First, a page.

I think there's a good "shape" for what we might call a blockchain, but before we get to that, let's get to the other big argument that's happening on here: "blockchains" as an identity space... and a proxy war for other cultural dynamics!
But I also think *convergent decentralization* is being dramatically over-hyped. And that's no shocker because that's where the $$$ is. But it's not where the most important research needs to go.
So okay, for the rest of it, well that's what @spritelyproject is for...
Oops i accidentally split this thread in two, other half is at https://octodon.social/@cwebber/107492636810769669
@cwebber I haven't seen a proof-of-anything blockchain yet that doesn't either use more resources than it's worth, or creates/maintains a weird power structure between participants that will only be net positive for a minority. I've looked, argued about it, and so far, nobody has managed to show me something working.
I'm all for the git-as-blockchain kinds of systems where that doesn't exist, but that's not what people call blockchain. So I'd rather stay away from the term.
the distinction between the convergence to cosntitute a single distributed machine and the communication among distinct machines (distributed or not) is, to me, something new
it's enlightening and insightful
I still don't understand the PoW/PoS thing and the Catp thing
But at least now I have a geography of the continent, if you allow me this analogy
everything attempted to read previously was, frankly, too abstract, rethorical and lenghty
so this is a substantil progress, a fundamental bit
I think this should be consoldated in a blog post somewhere
I find the convergence interesting personally. It devises a strong solution to the "consent" aspect of "consensus", as in, "here is why I'd bother to participate". That's a carrot and stick problem. Most of computing has added consensus sticks(systemic enforcement and monitoring mechanisms) and an occasional carrot(video gam, cat picture), while "Blockchain" adds a whole lot of carrot($$$) with very few sticks.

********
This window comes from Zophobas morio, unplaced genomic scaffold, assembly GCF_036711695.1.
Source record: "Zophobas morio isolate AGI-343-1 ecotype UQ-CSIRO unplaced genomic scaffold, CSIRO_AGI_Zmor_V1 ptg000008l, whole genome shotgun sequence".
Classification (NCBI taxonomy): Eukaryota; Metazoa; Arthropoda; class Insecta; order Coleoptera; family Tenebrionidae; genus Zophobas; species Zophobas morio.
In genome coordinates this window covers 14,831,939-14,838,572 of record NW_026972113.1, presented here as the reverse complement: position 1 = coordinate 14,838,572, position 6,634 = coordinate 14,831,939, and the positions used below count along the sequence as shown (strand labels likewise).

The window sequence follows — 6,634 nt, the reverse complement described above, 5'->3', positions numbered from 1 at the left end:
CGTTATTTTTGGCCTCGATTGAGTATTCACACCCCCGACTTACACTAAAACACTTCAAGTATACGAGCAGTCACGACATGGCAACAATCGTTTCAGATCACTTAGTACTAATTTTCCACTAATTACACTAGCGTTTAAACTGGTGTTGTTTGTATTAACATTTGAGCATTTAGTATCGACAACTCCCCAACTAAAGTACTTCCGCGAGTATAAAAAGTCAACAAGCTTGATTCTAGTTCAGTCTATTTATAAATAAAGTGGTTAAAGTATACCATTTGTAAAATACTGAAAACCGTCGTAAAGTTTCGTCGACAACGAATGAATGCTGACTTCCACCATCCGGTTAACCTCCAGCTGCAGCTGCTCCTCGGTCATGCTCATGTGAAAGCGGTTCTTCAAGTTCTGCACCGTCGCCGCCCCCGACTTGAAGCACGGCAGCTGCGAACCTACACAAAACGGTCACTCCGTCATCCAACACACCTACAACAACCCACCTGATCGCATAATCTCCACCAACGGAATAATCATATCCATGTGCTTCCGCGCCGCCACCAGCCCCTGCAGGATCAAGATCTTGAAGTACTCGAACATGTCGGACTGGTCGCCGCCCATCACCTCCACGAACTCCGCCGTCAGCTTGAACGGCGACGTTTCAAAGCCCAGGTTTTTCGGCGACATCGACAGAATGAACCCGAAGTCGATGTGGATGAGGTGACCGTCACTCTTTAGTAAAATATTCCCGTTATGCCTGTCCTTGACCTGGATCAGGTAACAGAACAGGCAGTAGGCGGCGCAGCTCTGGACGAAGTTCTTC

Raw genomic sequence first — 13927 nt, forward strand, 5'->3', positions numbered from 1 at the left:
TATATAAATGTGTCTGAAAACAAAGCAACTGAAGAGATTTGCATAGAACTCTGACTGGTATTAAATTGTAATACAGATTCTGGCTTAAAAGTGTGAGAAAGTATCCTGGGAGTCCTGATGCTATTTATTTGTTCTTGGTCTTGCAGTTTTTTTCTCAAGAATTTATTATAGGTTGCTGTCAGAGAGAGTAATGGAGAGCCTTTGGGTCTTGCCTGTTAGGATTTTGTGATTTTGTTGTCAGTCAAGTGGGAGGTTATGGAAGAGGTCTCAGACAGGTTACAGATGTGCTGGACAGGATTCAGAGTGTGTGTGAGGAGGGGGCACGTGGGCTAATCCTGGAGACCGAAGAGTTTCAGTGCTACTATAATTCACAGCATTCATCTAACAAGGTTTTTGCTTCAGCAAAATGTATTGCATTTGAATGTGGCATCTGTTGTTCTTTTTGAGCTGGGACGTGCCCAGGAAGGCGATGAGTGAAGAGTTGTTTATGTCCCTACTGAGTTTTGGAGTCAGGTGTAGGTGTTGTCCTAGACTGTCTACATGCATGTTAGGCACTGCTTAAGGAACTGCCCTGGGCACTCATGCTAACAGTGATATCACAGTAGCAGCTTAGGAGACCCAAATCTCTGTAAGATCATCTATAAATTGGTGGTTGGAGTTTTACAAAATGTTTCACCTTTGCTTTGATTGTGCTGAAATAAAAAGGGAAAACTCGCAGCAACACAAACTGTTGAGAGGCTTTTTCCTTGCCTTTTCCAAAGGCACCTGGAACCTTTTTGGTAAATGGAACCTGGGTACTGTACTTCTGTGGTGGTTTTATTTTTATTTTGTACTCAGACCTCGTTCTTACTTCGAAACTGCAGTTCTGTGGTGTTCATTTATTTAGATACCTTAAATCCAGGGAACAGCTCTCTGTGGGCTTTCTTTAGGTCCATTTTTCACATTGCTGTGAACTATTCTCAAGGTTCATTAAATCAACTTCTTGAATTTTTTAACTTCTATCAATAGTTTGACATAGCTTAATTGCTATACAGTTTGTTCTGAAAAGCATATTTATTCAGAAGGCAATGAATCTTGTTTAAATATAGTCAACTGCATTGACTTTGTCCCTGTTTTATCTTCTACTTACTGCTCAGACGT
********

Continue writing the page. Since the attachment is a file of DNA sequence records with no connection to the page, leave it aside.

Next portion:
That specific incentive is wildly suited for people who can "think" in finance - and, lo and behold, the financial industry is really the one sector that's all over it and leading the way; not the rest of tech or other markets. While outsiders are indifferent or hostile to seeing new finance carrots, insiders looking for disruption are jumping up and down in excitement. This is their chance to reset the board and the rules. It's not very principled, but it does let them try new stuff, like any useful tech.
I agree there's no tech that decentralizes everything. We're mostly just accumulating options for centralizing at different scales.
@cwebber this has the potential to get confusing in discussions around stellar's "quorum slices," as they've basically found a quorum based mechanism that works with open membership.
You can have shared ledgers without blockchains, too. The first shared ledgers I knew about were by Todd Boyle: https://financialcryptography.com/mt/archives/001469.html
Could be implemented actually-decentrally by ActivityPub and Spritely.
This might be a side trip, but do you think that Merkle Trees are a necessary part of a workable non-blockchain shared ledger?
@bhaugen define "workable", and define "merkle tree" I guess! But this is an interesting question. My first response was going to be to say that merkle trees are necessary, but then I remembered just how much when it comes to ocap-oriented distributed-object abstractions, one can upend one's normal assumptions of how things which are normally built with cryptography can instead be built with object interactions and object references.
@bhaugen It's possible to build one, I've thought of a design. I'm not sure you'd *want to use it* though.
It resembles my suggestion of how multiplayer terminal phase might work in the article that opened this thread.
But I'm not sure it's *useful*, so I'm not sure it's worth elaborating, but I will think about it. Maybe there's a surprising usefulness application.
> how multiplayer terminal phase might work in the article that opened this thread.
This thread has meandered and crisscrossed enuf that "Expand this toot" does not find an opening article...but if I found it, I would read it.
(It has been a fascinating tangle of threads, though....)